PRIMARY schools can do more to help children feel more at ease when they start school, according to a pilot study.
The six-month study shows that Primary 1 pupils need a friendlier learning environment with some freedom to play, said the study's leader, Professor Marjory Ebbeck, director of the Seed Institute's Centre of Research and Best Practices.
Seed Institute, a unit of the National Trades Union Congress, runs diploma and degree courses on early childhood education.
These young ones also feel "constrained" as they quickly learn that lessons do not typically include fun and games, and they are required to sit still at desks.
Starting school is a major transition for these six- and seven- year-olds and Prof Ebbeck gave some suggestions on how to help children have a swift and happier adjustment.
Have more bridging and "exchange" programmes for pre- schoolers to visit primary schools, she suggested in an interview with The Straits Times.
Also, increase communication between teachers, parents and pre-schools. For instance, parents can share with teachers about what goes on at home, and pre-schools can share with primary school teachers information on the children's background.
The preliminary study done last year has been published in the international Early Childhood Education Journal. It has since been expanded to include more children.
The initial findings are based on interviews with 15 Primary 1 pupils - seven girls and eight boys - from six schools. They were separately interviewed from May to November last year, about two to six weeks after school had started.
They were asked about their favourite time in school, whether they liked their teachers and how primary school was different from attending childcare centres and kindergartens.
Their replies showed that they wanted an environment that allowed for both work and play. "But in primary school, the formality of school begins from the first day," said Prof Ebbeck.
The children also said there were new procedures to follow. These included raising hands to ask questions and getting permission to visit the toilet and having to sit still at desks and listen quietly to teachers.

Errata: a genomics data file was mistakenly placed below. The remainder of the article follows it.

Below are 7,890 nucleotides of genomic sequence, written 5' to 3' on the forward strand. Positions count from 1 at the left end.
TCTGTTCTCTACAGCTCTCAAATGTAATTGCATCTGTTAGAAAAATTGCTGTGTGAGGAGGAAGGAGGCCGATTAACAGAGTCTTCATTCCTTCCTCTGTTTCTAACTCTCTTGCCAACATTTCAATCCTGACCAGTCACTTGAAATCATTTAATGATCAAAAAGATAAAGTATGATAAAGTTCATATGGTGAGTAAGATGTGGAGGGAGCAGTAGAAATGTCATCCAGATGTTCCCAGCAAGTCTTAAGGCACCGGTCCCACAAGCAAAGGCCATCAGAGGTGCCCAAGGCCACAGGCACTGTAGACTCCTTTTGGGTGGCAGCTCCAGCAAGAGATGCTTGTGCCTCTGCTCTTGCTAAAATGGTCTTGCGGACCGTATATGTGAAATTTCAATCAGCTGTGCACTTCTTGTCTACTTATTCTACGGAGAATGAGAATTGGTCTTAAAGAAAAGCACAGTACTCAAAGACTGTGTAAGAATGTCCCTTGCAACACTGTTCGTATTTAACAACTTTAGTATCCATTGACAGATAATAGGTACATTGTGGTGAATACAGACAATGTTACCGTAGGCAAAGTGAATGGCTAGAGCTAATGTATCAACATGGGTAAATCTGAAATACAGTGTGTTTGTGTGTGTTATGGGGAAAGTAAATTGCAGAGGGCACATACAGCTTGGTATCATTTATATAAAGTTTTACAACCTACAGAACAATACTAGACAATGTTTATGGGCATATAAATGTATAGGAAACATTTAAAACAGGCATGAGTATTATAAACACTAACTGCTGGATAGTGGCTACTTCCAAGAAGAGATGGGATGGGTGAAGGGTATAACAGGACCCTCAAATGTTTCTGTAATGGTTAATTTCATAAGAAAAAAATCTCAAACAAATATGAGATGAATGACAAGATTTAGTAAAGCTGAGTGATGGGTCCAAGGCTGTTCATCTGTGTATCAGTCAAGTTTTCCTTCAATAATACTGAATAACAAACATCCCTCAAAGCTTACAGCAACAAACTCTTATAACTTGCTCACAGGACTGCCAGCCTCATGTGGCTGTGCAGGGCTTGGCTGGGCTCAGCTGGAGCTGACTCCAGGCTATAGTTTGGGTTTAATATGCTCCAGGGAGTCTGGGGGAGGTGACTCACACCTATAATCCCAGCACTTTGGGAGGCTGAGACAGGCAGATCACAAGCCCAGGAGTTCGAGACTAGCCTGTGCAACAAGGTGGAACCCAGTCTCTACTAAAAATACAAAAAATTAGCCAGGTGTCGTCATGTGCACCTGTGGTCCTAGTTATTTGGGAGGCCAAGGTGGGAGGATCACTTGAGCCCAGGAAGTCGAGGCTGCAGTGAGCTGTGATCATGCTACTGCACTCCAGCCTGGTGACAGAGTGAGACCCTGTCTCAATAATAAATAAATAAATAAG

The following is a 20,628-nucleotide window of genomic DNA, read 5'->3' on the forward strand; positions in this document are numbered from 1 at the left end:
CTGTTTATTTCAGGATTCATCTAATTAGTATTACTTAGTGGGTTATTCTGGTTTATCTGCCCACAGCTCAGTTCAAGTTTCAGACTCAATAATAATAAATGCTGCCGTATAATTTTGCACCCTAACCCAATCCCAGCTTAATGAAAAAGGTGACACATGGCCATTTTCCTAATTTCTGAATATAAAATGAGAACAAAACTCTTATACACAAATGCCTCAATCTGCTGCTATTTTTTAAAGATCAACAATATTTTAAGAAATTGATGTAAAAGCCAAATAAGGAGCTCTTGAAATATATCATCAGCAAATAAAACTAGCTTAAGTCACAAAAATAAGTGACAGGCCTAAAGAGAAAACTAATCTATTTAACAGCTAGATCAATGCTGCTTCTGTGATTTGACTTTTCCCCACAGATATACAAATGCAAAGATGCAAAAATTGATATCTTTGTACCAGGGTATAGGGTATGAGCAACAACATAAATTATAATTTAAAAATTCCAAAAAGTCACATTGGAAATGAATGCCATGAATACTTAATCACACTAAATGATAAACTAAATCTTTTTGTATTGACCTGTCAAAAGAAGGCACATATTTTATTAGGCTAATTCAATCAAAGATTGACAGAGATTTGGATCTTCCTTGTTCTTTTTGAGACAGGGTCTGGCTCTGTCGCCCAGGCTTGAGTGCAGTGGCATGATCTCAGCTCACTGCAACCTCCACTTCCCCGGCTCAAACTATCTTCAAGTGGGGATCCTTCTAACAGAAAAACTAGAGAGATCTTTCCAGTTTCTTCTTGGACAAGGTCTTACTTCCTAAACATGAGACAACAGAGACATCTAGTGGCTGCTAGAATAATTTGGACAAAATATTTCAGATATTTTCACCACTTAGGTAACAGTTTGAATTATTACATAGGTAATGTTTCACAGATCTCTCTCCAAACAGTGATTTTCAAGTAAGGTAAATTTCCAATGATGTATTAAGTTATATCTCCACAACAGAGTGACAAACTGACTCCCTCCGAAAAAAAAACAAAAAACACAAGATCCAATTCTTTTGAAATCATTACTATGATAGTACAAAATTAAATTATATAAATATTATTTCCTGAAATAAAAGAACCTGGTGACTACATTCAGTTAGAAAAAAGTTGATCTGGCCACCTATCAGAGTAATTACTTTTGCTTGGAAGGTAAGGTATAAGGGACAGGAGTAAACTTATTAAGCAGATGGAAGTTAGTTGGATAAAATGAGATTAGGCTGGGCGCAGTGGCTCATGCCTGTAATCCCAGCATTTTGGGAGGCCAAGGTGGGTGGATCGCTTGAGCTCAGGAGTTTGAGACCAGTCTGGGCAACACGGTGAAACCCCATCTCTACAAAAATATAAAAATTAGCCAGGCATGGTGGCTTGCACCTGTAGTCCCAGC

Physical education lessons, outdoor time and recess were their favourite parts of the day, because they could play games with friends and run around.
They also said their teachers were "friendly but fierce" and would scold them for bad behaviour. Some expressed a desire for more games in class, being able to sit with their friends and more outdoor excursions.
"We need to make it a happy experience for them because they learn better when they settle in quickly," said Prof Ebbeck.
Research shows a "positive transition" can help children develop confidence and social skills, she said.
Parents interviewed had mixed views. Clinic assistant Amy Ng, 36, whose daughter, Josie, seven, is in Sembawang Primary, said: "Besides having more homework, she's afraid to make mistakes because she says teachers will scold her and raise their voices."
She added: "The school had a buddy system, but it lasted only a few days, so we packed food for her for two months as she didn't know how to buy food on her own."
But housewife Janet Yong, 40, said her son Lucas, seven, had no problems adjusting. "He was quite well-prepared as his pre- school (Phyllis' Riccia School) took his class last year to a primary school nearby for a tour."
Lucas now attends Admiralty Primary, where parents were also briefed before school started on what to expect, she added.
This story was first published in The Straits Times on June 27, 2013
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